Plans for an additional $10,000 grant to help first-home buyers with their deposit will push house prices up and further out of reach of Northlanders, a leading economist says.

The National Party is promising to increase government HomeStart Grants from $10,000 to $20,000 from January next year. The grant will be $30,000 if a new home buyer is building a home.

National says the additional grant means a further 80,000 people will be able to buy a first home over the next four years, on top of the 31,000 people the scheme has already helped.

In Northland, a HomeStart Grant can be used for up to a $400,000 home, or $450,000 for building.

National predicts its policy would enable 200,000 houses to be built over the next six years.


But economist Bernard Hickey said the extra buyers created would simply lead to increased prices.

The Government was better off building more one- and two-bedroom houses and selling them for between $300,000 and $400,000 to help struggling families.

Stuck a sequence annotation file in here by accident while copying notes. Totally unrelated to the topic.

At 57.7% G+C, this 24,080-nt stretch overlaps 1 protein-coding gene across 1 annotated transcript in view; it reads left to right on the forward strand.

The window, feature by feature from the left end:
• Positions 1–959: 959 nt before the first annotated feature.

"Unless there are extra houses on the market, all the increased support will do is push [up] the price of existing homes. We don't have flexibility of supply of houses, particularly in a region like Northland.

"Just before the last election, National increased HomeStart Grants from $5000 to the current $10,000 and the effect of that was house prices in Auckland alone went up by $250,000," Mr Hickey said.

"In the end, it'll be a bit like a dog chasing its tail as far as first-home buyers are concerned because they'll never quite get there as house prices will keep rising.

"Collectively, the Government, local councils and people need to deliberately build hundreds of one- and two-bedroom apartments and townhouse-style affordable properties to be sold for three hundred to four hundred thousand dollars."

Real estate agent Paul Beazley of L J Hooker in Whangarei said he was not sure whether more financial assistance to first-home buyers would push house prices up.

"If it creates opportunities for more first-home buyers in a provincial town like Whangarei where property prices haven't really got out of hand, then it's a good thing," he said.